Key to the success of the system, according to Rob, is having the right sheep genetics. He’s an advocate for the New Zealand Romney, a breed that he rates due to its low maintenance characteristics, resistance to foot rot and its ability to be lambed outdoors with minimal trouble, achieving 170- 180% lambing percentage. “Our system relies on a sheep breed that we can lamb outside, so we have little requirement for buildings, infrastructure and bought-in feed,” says Rob. “We also don’t need straw for bedding, and that’s good because we aim for around 90% of it to be chopped and spread to go back into the soil as organic matter.”

Rob describes his sheep as ‘Arable Romneys’, and that’s because they fit around the arable system, with lambing taking place in the early part of April when there’s a window of opportunity between routine arable operations. Also, with cover crops that cost as little as £30-£35/ha to grow providing ample winter feed, there’s no compulsion to sell lambs off the farm early, so instead the strategy is to make the most of what are typically better prices for finished lambs in January and February.

Quality grazing

Another key element of Rob and Jo’s system are five-year herbal leys, grown as legume and herb rich pastures as part of a Countryside Stewardship Scheme. Within their 1,600 acre enterprise, around 300- 400 acres will be down to herbal leys at any one time, these providing all the grazing from lambing time though to September when the sheep move onto the cover crops. Whilst there are some restrictions around what is grown and how the leys are managed, there are significant support payments – in excess of £300/ha – and additional grants available to fund infrastructure.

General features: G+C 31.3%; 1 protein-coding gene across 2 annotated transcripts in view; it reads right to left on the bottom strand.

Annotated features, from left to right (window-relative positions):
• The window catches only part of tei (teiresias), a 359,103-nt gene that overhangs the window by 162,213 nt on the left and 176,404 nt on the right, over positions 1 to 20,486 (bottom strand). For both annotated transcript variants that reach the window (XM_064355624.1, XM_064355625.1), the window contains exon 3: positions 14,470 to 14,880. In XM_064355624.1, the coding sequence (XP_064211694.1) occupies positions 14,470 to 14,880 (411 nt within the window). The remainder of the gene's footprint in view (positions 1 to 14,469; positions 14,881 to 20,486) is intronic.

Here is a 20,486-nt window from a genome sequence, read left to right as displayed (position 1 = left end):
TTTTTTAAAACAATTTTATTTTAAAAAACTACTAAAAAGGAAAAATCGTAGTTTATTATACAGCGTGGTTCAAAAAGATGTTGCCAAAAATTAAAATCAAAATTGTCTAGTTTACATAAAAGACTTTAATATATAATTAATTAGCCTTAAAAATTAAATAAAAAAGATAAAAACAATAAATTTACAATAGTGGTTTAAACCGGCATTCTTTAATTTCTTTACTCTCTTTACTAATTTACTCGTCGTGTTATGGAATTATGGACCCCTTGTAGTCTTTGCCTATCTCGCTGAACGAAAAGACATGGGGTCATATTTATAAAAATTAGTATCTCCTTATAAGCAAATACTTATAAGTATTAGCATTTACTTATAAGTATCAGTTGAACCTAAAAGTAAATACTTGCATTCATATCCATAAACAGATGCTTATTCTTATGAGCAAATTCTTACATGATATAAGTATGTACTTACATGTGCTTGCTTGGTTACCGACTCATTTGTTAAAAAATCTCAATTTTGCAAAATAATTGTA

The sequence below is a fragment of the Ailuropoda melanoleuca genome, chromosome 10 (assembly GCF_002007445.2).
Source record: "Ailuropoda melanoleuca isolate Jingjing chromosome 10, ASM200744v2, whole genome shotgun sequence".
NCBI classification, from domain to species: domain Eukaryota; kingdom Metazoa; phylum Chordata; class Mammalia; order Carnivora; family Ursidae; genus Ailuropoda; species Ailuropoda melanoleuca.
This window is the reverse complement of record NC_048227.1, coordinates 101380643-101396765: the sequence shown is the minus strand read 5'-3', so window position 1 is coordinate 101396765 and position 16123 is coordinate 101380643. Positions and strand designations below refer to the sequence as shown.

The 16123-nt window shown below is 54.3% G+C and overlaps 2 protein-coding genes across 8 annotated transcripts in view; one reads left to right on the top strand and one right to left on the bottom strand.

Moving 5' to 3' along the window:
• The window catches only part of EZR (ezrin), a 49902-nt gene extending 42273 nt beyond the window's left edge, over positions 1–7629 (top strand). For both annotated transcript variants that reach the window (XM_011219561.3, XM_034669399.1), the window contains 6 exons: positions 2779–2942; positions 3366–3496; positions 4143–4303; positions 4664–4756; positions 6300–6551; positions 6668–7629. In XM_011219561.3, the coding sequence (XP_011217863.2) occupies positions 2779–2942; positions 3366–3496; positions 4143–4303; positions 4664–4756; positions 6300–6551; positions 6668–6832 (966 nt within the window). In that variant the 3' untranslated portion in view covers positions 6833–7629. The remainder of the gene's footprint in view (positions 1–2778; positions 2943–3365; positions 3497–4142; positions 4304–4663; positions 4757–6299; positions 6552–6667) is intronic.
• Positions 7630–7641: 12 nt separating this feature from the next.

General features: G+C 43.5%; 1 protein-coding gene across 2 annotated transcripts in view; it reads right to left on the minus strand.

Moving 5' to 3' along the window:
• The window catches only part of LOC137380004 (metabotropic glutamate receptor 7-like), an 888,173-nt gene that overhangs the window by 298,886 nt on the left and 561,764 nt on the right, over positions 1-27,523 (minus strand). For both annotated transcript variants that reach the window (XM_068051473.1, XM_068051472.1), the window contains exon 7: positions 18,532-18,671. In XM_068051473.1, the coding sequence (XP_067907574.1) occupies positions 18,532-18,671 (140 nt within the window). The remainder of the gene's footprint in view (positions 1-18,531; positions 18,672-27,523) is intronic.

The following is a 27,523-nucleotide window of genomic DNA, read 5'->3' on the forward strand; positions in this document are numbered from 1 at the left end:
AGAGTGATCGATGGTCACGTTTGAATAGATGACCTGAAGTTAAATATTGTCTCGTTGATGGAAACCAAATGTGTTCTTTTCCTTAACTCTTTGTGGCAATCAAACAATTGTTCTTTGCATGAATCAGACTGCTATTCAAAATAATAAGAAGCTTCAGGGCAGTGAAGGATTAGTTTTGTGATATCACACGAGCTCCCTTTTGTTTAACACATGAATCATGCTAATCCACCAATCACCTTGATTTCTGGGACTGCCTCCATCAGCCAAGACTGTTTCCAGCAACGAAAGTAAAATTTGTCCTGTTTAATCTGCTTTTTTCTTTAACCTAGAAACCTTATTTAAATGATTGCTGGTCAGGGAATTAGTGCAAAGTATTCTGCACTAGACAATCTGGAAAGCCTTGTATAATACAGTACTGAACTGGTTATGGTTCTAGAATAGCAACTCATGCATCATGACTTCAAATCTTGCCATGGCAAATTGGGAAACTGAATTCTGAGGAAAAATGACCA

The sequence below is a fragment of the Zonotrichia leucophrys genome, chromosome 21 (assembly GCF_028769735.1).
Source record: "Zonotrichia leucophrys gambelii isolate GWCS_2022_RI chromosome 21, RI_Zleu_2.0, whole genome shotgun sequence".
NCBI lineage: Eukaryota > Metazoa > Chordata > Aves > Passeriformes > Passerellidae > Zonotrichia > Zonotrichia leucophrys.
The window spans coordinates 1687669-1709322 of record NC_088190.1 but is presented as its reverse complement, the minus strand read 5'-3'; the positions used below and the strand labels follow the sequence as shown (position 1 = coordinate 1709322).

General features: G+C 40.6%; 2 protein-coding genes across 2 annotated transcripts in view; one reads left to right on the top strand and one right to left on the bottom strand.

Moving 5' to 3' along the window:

Specialist GS4 mixtures are supplied by Field Options and have been developed with maximum productivity as well as compliance as joint objectives. Testing is carried out at Field Options’ trials site at Harper Adams University, where the best performing mixture, Eco-Pasture, produced 1.3 tonnes of dry matter per hectare more than Field Options’ leading long term mixture. Put in terms of output potential, this equates to 1,300 extra grazing days or more than 300kg of additional liveweight per hectare.

“With the leys unstocked over the winter, we are lambing on covers of 1,700 – 2,000kgDM/ha, which allows us to keep the ewes and lambs tightly stocked and this minimises the risk of separation. I’m sure this helps to boost lamb survival rates and – with the quality of grazing available – they do well. “We split fields into four or five areas with electric fencing, to rotationally graze, which maximises utilisation whilst also allowing us to comply with the requirement for a five week environmental rest period.”

Adopting a model approach

With Rob and Jo’s combined expertise, the Kaiapoi enterprise is developing into a sustainable and profitable business. It’s an approach that they believe has merit in the wider arable farming industry and they have demonstrated this through a comprehensively costed model.

Taking a 1,400 – 1,600 acre arable unit as an example, they have shown how putting the least productive 300-400 acres into a Countryside Stewardship Scheme – and integrating cover crops into the remaining arable rotation – can create the platform for a 1,000 ewe enterprise. “We recognise the importance of expertise and have costed in a fulltime shepherd and also allowed for capital expenditure on vital equipment such as a handling system,” says Rob. “By taking advantage of Countryside Stewardship, and ensuring you have the right breed of sheep to complement the system, this can be a profitable way forward. “I think there are a lot of farms where the worst performing 15-20% of the arable acreage is generating minimal profit, due to issues such as poor soil health or weed grass infestations. Integrating livestock into the system in the way we’re outlining may well be the best way to go.”